Since France has had a unique dual higher education system, with small and middle-sized specialized graduate schools operating alongside the traditional university system. Some fields of study are nearly exclusive to one part of this dual system, such as medicine in universités only, o
The public domain consists of all the creative works to which no exclusive intellectual property rights apply. Those rights may have been forfeited, expressly waived, or may be inapplicable; the works of William Shakespeare and Beethoven, most early silent films, are in the public domain either by virtue of their having been created before copyright existed, or by their copyright term having expired. Some works are not covered by copyright, are therefore in the public domain—among them the formulae of Newtonian physics, cooking recipes, all computer software created prior to 1974. Other works are dedicated by their authors to the public domain; the term public domain is not applied to situations where the creator of a work retains residual rights, in which case use of the work is referred to as "under license" or "with permission". As rights vary by country and jurisdiction, a work may be subject to rights in one country and be in the public domain in another; some rights depend on registrations on a country-by-country basis, the absence of registration in a particular country, if required, gives rise to public-domain status for a work in that country.
The term public domain may be interchangeably used with other imprecise or undefined terms such as the "public sphere" or "commons", including concepts such as the "commons of the mind", the "intellectual commons", the "information commons". Although the term "domain" did not come into use until the mid-18th century, the concept "can be traced back to the ancient Roman Law, as a preset system included in the property right system." The Romans had a large proprietary rights system where they defined "many things that cannot be owned" as res nullius, res communes, res publicae and res universitatis. The term res nullius was defined as things not yet appropriated; the term res communes was defined as "things that could be enjoyed by mankind, such as air and ocean." The term res publicae referred to things that were shared by all citizens, the term res universitatis meant things that were owned by the municipalities of Rome. When looking at it from a historical perspective, one could say the construction of the idea of "public domain" sprouted from the concepts of res communes, res publicae, res universitatis in early Roman law.
When the first early copyright law was first established in Britain with the Statute of Anne in 1710, public domain did not appear. However, similar concepts were developed by French jurists in the 18th century. Instead of "public domain", they used terms such as publici juris or propriété publique to describe works that were not covered by copyright law; the phrase "fall in the public domain" can be traced to mid-19th century France to describe the end of copyright term. The French poet Alfred de Vigny equated the expiration of copyright with a work falling "into the sink hole of public domain" and if the public domain receives any attention from intellectual property lawyers it is still treated as little more than that, left when intellectual property rights, such as copyright and trademarks, expire or are abandoned. In this historical context Paul Torremans describes copyright as a, "little coral reef of private right jutting up from the ocean of the public domain." Copyright law differs by country, the American legal scholar Pamela Samuelson has described the public domain as being "different sizes at different times in different countries".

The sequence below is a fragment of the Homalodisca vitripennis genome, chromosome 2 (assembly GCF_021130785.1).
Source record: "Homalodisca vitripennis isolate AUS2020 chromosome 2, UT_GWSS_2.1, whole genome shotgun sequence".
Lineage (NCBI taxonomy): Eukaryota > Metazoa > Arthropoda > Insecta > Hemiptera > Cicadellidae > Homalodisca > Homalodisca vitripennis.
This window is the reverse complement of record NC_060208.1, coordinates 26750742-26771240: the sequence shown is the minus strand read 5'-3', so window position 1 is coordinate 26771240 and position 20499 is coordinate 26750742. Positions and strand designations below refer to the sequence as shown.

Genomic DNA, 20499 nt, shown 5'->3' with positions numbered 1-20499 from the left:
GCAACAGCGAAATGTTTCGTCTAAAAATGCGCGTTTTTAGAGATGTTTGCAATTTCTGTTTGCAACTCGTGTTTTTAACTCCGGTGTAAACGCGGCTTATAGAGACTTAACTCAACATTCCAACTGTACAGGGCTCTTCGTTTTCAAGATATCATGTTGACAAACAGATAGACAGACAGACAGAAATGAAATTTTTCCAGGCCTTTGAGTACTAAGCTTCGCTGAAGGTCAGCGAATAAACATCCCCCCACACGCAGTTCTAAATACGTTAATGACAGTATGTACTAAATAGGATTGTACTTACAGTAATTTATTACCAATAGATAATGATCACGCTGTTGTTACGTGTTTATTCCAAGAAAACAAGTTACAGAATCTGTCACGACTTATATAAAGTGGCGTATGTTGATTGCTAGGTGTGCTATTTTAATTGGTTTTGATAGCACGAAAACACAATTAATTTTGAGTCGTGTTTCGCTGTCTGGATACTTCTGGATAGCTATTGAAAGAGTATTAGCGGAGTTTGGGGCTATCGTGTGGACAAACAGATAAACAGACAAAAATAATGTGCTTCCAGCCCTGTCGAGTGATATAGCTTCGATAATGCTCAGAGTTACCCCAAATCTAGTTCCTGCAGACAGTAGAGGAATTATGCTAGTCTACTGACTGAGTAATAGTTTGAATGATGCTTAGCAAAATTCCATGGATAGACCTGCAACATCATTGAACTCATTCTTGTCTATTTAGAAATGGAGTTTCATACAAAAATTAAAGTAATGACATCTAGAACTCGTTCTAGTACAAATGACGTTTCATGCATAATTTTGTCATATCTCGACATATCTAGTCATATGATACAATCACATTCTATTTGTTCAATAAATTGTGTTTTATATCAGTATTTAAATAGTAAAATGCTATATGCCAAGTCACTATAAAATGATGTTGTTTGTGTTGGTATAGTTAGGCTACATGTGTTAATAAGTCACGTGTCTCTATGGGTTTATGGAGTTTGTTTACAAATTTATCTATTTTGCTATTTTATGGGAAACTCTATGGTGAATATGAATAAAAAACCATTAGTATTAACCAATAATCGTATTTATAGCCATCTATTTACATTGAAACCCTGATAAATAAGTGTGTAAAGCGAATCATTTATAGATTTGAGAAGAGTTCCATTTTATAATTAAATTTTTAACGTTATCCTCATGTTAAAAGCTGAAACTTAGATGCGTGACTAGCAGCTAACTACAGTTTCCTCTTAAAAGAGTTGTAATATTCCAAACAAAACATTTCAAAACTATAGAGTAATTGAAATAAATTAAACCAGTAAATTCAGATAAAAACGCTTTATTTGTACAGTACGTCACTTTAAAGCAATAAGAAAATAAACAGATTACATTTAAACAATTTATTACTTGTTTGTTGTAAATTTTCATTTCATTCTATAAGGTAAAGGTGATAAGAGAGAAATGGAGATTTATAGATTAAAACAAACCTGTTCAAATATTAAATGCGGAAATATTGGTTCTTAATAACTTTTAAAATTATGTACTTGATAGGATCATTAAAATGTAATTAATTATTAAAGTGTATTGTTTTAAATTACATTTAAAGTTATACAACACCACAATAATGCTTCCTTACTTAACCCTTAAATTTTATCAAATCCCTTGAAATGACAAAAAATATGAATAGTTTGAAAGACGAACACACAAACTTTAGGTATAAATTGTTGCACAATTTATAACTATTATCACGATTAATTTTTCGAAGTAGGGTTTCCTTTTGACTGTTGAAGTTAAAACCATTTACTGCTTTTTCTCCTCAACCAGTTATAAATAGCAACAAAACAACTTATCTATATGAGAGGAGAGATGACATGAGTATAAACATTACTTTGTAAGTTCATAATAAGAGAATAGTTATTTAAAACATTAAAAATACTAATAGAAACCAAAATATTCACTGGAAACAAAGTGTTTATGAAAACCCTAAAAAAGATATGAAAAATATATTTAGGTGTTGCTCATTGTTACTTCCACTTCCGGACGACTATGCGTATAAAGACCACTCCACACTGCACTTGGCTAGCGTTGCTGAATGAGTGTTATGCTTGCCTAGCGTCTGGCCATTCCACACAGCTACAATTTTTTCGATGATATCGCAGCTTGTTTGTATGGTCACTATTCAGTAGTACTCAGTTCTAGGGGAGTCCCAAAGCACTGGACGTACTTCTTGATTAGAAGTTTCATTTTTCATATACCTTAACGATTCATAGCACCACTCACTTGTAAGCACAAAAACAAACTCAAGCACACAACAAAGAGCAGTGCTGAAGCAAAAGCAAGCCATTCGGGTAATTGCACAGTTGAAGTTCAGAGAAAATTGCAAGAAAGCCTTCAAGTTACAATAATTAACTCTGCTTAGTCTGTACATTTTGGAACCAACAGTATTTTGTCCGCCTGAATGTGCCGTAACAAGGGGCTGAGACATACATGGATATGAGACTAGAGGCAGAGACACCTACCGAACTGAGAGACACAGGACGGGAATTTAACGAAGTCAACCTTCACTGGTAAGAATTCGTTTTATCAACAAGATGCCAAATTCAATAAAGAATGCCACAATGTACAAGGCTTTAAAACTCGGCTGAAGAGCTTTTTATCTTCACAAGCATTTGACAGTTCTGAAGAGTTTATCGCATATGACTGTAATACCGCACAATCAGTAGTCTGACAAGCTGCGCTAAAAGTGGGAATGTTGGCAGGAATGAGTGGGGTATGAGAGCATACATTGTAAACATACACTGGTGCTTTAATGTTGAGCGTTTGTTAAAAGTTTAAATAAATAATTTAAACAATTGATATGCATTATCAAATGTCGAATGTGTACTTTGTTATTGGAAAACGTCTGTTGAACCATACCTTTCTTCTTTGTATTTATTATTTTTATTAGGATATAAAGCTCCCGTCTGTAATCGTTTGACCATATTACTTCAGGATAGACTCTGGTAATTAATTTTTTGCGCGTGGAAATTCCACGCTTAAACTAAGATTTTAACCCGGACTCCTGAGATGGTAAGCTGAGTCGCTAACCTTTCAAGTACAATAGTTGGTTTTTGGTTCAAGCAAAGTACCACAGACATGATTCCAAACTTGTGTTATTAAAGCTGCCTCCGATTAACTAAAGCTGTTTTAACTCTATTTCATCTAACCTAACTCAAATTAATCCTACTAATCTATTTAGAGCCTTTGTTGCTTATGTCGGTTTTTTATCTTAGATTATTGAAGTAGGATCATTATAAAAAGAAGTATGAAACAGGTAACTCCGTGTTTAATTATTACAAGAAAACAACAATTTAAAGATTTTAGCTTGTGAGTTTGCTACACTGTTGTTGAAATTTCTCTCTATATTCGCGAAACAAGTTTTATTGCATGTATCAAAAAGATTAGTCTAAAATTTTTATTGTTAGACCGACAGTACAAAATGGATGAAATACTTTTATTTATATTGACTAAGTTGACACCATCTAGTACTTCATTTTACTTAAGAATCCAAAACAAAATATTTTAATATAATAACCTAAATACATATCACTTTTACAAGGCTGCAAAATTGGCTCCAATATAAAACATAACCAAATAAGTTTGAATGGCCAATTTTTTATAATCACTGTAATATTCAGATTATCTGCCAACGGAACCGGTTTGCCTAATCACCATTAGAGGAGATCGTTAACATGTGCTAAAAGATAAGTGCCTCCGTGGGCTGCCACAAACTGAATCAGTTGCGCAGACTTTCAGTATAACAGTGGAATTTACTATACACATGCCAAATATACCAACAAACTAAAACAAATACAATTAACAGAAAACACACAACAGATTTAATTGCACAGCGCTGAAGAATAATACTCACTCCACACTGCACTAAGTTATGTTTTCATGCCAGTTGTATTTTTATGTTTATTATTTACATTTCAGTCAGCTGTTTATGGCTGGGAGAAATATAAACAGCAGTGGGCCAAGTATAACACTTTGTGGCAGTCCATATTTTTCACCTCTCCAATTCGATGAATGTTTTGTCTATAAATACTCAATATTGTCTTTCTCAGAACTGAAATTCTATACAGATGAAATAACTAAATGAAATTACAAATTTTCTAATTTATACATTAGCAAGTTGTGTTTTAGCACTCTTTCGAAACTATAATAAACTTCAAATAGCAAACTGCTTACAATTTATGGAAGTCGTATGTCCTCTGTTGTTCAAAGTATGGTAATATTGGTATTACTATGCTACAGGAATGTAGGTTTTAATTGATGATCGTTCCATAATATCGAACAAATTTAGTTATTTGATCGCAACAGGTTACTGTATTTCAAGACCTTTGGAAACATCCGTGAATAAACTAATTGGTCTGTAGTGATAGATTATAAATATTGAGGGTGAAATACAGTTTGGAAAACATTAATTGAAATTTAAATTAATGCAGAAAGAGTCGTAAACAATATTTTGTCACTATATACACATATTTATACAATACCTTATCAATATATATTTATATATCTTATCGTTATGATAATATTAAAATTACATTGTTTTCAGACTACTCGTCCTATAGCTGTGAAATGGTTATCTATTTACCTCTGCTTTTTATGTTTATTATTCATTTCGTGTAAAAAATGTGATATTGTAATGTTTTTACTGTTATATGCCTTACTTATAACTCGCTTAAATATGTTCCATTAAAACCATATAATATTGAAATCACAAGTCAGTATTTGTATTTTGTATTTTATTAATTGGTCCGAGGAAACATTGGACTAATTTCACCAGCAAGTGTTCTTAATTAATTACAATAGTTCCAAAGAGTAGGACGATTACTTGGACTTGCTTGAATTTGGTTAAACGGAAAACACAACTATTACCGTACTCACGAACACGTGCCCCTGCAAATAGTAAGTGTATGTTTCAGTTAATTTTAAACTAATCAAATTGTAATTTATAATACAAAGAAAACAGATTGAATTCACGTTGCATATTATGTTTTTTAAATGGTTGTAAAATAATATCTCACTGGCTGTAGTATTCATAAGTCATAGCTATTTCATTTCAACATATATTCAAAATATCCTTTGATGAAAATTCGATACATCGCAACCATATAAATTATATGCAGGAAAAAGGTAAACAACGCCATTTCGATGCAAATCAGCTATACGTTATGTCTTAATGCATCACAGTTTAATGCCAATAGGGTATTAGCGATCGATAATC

Definitions of the boundaries of the public domain in relation to copyright, or intellectual property more regard the public domain as a negative space. According to James Boyle this definition underlines common usage of the term public domain and equates the public domain to public property and works in copyright to private property. However, the usage of the term public domain can be more granular, including for example uses of works in copyright permitted by copyright exceptions; such a definition regards work in copyright as private property subject to fair-use rights and limitation on ownership. A conceptual definition comes from Lange, who focused on what the public domain should be: "it should be a place of sanctuary for individual creative expression, a sanctuary conferring affirmative protection against the forces of private appropriation that threatened such expression". Patterson and Lindberg described the public domain not as a "territory", but rather as a concept: "here are certain materials – the air we breathe, rain, life, thoughts, ideas, numbers – not subject to private ownership.
The materials that compose our cultural heritage must be free for all living to use no less than matter necessary for biological survival." The term public domain may be interchangeably used with other imprecise or undefined terms such as the "public sphere" or "commons", including concepts such as the "commons of the mind", the "intellectual commons", the "information commons". A public-domain book is a book with no copyright, a book, created without a license, or a book where its copyrights expired or have been forfeited. In most countries the term of protection of copyright lasts until January first, 70 years after the death of the latest living author; the longest copyright term is in Mexico, which has life plus 100 years for all deaths since July 1928. A notable exception is the United States, where every book and tale published prior to 1924 is in the public domain.